Click a session below for a list of all of the joint resolutions filed in either chamber with the author, caption, and last action taken. Within a list click the joint resolution number to go to the Texas Legislature Online “Legislative History” page for that resolution. The tabs at the top of the page can be used to find additional information.

NINE PROPOSED AMENDMENTS ON THE NOV. 5, 2013 BALLOT

The propositions on the November 5 ballot are listed below in ballot order with the official ballot language. The ballot order for proposed constitutional amendments was determined in a drawing by Secretary of State John Steen on August 5. Voters will decide on the proposed amendments below listed in ballot order. A majority vote is needed for passage.

The joint resolution for each proposition is also indicated. Clicking on the joint resolution number will bring you to the Texas Legislature Online “Text” page for that joint resolution where you can find the versions of the resolution introduced and passed, fiscal notes, witness lists, analyses, and other documents. Tabs at the top of the “Text” page lead to additional information on progress of the joint resolution through the legislative process.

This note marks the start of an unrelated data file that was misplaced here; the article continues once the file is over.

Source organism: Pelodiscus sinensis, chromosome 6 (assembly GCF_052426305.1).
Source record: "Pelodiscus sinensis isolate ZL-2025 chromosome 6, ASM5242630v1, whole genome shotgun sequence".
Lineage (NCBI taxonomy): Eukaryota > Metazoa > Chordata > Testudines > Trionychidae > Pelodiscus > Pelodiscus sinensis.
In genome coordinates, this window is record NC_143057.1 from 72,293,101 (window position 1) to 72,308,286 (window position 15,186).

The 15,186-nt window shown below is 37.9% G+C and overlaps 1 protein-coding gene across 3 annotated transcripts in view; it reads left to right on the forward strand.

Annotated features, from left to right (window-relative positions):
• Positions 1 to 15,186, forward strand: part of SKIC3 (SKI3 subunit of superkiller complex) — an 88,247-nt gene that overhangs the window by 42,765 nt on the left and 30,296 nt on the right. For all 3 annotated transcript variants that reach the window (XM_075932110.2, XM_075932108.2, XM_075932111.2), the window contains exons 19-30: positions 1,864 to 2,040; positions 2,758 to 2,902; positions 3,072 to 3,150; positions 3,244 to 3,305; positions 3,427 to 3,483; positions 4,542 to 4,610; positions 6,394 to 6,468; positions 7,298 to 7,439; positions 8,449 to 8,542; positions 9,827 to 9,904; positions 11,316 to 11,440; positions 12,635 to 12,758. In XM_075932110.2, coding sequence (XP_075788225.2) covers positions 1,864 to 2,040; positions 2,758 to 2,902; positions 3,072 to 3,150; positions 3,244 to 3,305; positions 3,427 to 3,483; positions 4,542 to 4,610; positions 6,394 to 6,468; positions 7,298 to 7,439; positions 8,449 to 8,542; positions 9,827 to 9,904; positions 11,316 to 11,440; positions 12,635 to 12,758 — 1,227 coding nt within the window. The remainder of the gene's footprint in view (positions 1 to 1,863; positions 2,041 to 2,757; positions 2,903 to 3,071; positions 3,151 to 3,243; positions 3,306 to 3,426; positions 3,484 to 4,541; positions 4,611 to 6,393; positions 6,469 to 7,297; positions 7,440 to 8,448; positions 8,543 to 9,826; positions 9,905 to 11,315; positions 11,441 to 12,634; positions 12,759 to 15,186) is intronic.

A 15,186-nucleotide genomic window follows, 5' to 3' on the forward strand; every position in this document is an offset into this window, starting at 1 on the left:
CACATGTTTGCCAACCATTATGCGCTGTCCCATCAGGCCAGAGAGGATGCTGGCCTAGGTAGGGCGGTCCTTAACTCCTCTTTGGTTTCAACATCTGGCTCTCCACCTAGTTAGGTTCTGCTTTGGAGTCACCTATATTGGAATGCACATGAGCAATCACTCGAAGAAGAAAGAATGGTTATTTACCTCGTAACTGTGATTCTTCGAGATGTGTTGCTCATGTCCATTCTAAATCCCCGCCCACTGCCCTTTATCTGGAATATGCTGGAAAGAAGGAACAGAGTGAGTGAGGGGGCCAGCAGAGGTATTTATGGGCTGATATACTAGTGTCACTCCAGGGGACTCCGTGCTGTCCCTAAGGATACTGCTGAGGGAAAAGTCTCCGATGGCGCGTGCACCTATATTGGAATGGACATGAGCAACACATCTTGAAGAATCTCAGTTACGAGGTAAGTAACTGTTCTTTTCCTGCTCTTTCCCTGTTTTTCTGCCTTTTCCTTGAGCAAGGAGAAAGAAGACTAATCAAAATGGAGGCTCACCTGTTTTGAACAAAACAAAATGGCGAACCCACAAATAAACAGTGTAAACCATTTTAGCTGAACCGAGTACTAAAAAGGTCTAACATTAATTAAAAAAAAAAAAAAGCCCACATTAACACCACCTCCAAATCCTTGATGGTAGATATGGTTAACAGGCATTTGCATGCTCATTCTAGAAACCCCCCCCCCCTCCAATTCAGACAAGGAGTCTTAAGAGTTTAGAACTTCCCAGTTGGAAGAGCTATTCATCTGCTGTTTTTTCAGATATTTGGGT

Proposition 1
Official Ballot Language:
The constitutional amendment authorizing the legislature to provide for an exemption from ad valorem taxation of all or part of the market value of the residence homestead of the surviving spouse of a member of the armed services of the United States who is killed in action.

Proposition 2
Official Ballot Language:
The constitutional amendment eliminating an obsolete requirement for a State Medical Education Board and a State Medical Education Fund, neither of which is operational.

Proposition 3
Official Ballot Language:
The constitutional amendment to authorize a political subdivision of this state to extend the number of days that aircraft parts that are exempt from ad valorem taxation due to their location in this state for a temporary period may be located in this state for purposes of qualifying for the tax exemption.

Proposition 4
Official Ballot Language: